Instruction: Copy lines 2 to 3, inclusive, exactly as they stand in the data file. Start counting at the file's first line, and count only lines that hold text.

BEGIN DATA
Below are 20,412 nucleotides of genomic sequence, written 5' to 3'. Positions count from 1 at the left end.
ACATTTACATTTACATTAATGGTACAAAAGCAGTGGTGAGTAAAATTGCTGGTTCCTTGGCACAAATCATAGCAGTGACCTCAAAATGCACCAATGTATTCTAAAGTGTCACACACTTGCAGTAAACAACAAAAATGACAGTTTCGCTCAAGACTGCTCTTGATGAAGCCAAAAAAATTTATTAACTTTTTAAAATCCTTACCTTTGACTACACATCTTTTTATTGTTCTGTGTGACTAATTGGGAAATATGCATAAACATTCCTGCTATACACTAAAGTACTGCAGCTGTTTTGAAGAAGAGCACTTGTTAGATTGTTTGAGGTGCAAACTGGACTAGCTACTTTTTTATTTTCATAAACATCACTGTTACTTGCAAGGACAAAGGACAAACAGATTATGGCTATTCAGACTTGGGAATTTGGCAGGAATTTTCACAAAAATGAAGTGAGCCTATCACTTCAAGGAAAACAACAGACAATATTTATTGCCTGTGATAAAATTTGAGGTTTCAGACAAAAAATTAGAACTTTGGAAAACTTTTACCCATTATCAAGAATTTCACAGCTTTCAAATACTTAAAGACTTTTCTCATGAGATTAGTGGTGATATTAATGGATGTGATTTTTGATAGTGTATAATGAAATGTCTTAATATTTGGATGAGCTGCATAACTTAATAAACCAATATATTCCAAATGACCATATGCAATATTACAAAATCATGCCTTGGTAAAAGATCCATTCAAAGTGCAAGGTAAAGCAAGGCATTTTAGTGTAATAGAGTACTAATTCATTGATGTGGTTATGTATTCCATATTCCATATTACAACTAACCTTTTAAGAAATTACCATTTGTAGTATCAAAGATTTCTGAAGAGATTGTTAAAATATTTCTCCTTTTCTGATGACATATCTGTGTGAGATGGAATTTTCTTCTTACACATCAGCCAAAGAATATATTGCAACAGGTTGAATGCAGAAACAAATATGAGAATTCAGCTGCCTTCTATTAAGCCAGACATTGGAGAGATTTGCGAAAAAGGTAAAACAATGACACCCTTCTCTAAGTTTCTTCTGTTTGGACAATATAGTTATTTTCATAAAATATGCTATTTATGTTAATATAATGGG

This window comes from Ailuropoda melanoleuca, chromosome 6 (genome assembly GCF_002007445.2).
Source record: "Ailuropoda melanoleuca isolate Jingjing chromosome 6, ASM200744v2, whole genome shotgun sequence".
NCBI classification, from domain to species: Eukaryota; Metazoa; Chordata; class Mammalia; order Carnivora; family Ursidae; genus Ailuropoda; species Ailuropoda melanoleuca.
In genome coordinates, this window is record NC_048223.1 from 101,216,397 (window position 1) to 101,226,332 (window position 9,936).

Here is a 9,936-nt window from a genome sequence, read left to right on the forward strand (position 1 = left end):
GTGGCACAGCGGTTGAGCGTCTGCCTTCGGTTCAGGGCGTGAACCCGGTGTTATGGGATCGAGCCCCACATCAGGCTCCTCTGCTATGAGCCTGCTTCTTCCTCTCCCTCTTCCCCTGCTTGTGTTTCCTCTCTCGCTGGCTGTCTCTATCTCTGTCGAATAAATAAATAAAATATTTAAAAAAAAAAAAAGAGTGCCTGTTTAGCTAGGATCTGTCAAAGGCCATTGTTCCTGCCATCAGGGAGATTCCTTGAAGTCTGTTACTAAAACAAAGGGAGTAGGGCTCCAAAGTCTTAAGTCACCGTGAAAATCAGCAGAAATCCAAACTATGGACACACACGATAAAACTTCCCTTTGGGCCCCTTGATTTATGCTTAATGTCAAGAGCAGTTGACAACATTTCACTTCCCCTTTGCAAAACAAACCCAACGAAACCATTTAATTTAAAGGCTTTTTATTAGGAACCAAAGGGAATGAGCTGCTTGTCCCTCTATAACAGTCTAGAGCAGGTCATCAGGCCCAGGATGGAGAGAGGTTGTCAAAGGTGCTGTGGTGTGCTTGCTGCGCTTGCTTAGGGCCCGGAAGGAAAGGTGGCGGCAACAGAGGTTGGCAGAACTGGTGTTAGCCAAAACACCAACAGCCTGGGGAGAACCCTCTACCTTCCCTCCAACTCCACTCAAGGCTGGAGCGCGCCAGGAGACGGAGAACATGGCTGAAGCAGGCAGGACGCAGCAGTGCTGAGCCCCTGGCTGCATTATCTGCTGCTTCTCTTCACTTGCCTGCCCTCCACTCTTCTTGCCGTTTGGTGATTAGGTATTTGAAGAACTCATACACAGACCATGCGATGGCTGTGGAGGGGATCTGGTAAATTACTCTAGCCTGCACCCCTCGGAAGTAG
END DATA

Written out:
ACATTTACATTTACATTAATGGTACAAAAGCAGTGGTGAGTAAAATTGCTGGTTCCTTGGCACAAATCATAGCAGTGACCTCAAAATGCACCAATGTATTCTAAAGTGTCACACACTTGCAGTAAACAACAAAAATGACAGTTTCGCTCAAGACTGCTCTTGATGAAGCCAAAAAAATTTATTAACTTTTTAAAATCCTTACCTTTGACTACACATCTTTTTATTGTTCTGTGTGACTAATTGGGAAATATGCATAAACATTCCTGCTATACACTAAAGTACTGCAGCTGTTTTGAAGAAGAGCACTTGTTAGATTGTTTGAGGTGCAAACTGGACTAGCTACTTTTTTATTTTCATAAACATCACTGTTACTTGCAAGGACAAAGGACAAACAGATTATGGCTATTCAGACTTGGGAATTTGGCAGGAATTTTCACAAAAATGAAGTGAGCCTATCACTTCAAGGAAAACAACAGACAATATTTATTGCCTGTGATAAAATTTGAGGTTTCAGACAAAAAATTAGAACTTTGGAAAACTTTTACCCATTATCAAGAATTTCACAGCTTTCAAATACTTAAAGACTTTTCTCATGAGATTAGTGGTGATATTAATGGATGTGATTTTTGATAGTGTATAATGAAATGTCTTAATATTTGGATGAGCTGCATAACTTAATAAACCAATATATTCCAAATGACCATATGCAATATTACAAAATCATGCCTTGGTAAAAGATCCATTCAAAGTGCAAGGTAAAGCAAGGCATTTTAGTGTAATAGAGTACTAATTCATTGATGTGGTTATGTATTCCATATTCCATATTACAACTAACCTTTTAAGAAATTACCATTTGTAGTATCAAAGATTTCTGAAGAGATTGTTAAAATATTTCTCCTTTTCTGATGACATATCTGTGTGAGATGGAATTTTCTTCTTACACATCAGCCAAAGAATATATTGCAACAGGTTGAATGCAGAAACAAATATGAGAATTCAGCTGCCTTCTATTAAGCCAGACATTGGAGAGATTTGCGAAAAAGGTAAAACAATGACACCCTTCTCTAAGTTTCTTCTGTTTGGACAATATAGTTATTTTCATAAAATATGCTATTTATGTTAATATAATGGG

This window comes from Ailuropoda melanoleuca, chromosome 6 (genome assembly GCF_002007445.2).